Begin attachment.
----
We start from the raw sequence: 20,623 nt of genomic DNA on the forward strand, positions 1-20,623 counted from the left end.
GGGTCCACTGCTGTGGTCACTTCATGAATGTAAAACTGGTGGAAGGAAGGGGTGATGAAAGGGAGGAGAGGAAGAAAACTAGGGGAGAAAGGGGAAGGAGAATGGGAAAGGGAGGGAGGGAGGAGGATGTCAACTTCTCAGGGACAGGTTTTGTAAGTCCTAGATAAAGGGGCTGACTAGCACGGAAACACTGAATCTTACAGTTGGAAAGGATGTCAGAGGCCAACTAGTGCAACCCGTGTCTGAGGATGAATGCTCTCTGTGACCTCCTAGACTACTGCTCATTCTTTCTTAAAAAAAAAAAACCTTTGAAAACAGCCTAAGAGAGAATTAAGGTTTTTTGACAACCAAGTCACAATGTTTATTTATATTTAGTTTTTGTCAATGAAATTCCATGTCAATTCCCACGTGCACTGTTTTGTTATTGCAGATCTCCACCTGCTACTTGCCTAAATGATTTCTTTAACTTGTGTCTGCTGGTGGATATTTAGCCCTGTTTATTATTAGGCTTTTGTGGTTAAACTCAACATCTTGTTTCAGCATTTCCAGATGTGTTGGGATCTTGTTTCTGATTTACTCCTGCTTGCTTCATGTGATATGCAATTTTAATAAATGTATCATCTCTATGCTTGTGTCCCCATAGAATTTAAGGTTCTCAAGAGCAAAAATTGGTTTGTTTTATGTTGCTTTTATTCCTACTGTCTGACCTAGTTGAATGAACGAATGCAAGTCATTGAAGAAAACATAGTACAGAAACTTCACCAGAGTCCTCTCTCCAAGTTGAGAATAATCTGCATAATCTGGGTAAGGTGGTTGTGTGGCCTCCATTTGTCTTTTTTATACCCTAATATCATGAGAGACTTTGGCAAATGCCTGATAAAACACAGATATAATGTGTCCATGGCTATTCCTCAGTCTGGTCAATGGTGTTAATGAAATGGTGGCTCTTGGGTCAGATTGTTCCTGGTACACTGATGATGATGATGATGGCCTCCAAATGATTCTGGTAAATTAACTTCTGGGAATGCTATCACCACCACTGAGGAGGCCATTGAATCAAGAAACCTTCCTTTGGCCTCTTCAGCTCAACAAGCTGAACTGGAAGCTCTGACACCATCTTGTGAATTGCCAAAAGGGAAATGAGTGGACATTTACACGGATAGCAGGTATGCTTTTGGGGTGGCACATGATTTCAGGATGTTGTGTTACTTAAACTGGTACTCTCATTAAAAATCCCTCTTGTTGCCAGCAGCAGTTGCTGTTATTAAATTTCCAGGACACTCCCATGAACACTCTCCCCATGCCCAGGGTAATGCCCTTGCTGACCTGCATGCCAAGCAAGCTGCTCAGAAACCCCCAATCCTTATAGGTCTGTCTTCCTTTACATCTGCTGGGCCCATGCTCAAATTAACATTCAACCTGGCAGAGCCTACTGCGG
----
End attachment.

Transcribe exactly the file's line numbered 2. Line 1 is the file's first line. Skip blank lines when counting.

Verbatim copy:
GGGTCCACTGCTGTGGTCACTTCATGAATGTAAAACTGGTGGAAGGAAGGGGTGATGAAAGGGAGGAGAGGAAGAAAACTAGGGGAGAAAGGGGAAGGAGAATGGGAAAGGGAGGGAGGGAGGAGGATGTCAACTTCTCAGGGACAGGTTTTGTAAGTCCTAGATAAAGGGGCTGACTAGCACGGAAACACTGAATCTTACAGTTGGAAAGGATGTCAGAGGCCAACTAGTGCAACCCGTGTCTGAGGATGAATGCTCTCTGTGACCTCCTAGACTACTGCTCATTCTTTCTTAAAAAAAAAAAACCTTTGAAAACAGCCTAAGAGAGAATTAAGGTTTTTTGACAACCAAGTCACAATGTTTATTTATATTTAGTTTTTGTCAATGAAATTCCATGTCAATTCCCACGTGCACTGTTTTGTTATTGCAGATCTCCACCTGCTACTTGCCTAAATGATTTCTTTAACTTGTGTCTGCTGGTGGATATTTAGCCCTGTTTATTATTAGGCTTTTGTGGTTAAACTCAACATCTTGTTTCAGCATTTCCAGATGTGTTGGGATCTTGTTTCTGATTTACTCCTGCTTGCTTCATGTGATATGCAATTTTAATAAATGTATCATCTCTATGCTTGTGTCCCCATAGAATTTAAGGTTCTCAAGAGCAAAAATTGGTTTGTTTTATGTTGCTTTTATTCCTACTGTCTGACCTAGTTGAATGAACGAATGCAAGTCATTGAAGAAAACATAGTACAGAAACTTCACCAGAGTCCTCTCTCCAAGTTGAGAATAATCTGCATAATCTGGGTAAGGTGGTTGTGTGGCCTCCATTTGTCTTTTTTATACCCTAATATCATGAGAGACTTTGGCAAATGCCTGATAAAACACAGATATAATGTGTCCATGGCTATTCCTCAGTCTGGTCAATGGTGTTAATGAAATGGTGGCTCTTGGGTCAGATTGTTCCTGGTACACTGATGATGATGATGATGGCCTCCAAATGATTCTGGTAAATTAACTTCTGGGAATGCTATCACCACCACTGAGGAGGCCATTGAATCAAGAAACCTTCCTTTGGCCTCTTCAGCTCAACAAGCTGAACTGGAAGCTCTGACACCATCTTGTGAATTGCCAAAAGGGAAATGAGTGGACATTTACACGGATAGCAGGTATGCTTTTGGGGTGGCACATGATTTCAGGATGTTGTGTTACTTAAACTGGTACTCTCATTAAAAATCCCTCTTGTTGCCAGCAGCAGTTGCTGTTATTAAATTTCCAGGACACTCCCATGAACACTCTCCCCATGCCCAGGGTAATGCCCTTGCTGACCTGCATGCCAAGCAAGCTGCTCAGAAACCCCCAATCCTTATAGGTCTGTCTTCCTTTACATCTGCTGGGCCCATGCTCAAATTAACATTCAACCTGGCAGAGCCTACTGCGG